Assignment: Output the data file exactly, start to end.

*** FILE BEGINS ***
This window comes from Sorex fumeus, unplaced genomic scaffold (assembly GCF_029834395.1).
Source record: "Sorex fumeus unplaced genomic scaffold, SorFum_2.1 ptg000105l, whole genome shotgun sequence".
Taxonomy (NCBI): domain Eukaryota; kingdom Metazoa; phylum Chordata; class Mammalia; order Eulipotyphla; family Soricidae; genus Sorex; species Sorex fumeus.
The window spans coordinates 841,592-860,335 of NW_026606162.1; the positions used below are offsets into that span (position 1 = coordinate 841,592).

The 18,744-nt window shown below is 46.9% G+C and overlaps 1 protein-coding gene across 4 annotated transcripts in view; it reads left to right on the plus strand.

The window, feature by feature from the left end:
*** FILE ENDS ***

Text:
This window comes from Sorex fumeus, unplaced genomic scaffold (assembly GCF_029834395.1).
Source record: "Sorex fumeus unplaced genomic scaffold, SorFum_2.1 ptg000105l, whole genome shotgun sequence".
Taxonomy (NCBI): domain Eukaryota; kingdom Metazoa; phylum Chordata; class Mammalia; order Eulipotyphla; family Soricidae; genus Sorex; species Sorex fumeus.
The window spans coordinates 841,592-860,335 of NW_026606162.1; the positions used below are offsets into that span (position 1 = coordinate 841,592).

The 18,744-nt window shown below is 46.9% G+C and overlaps 1 protein-coding gene across 4 annotated transcripts in view; it reads left to right on the plus strand.

The window, feature by feature from the left end: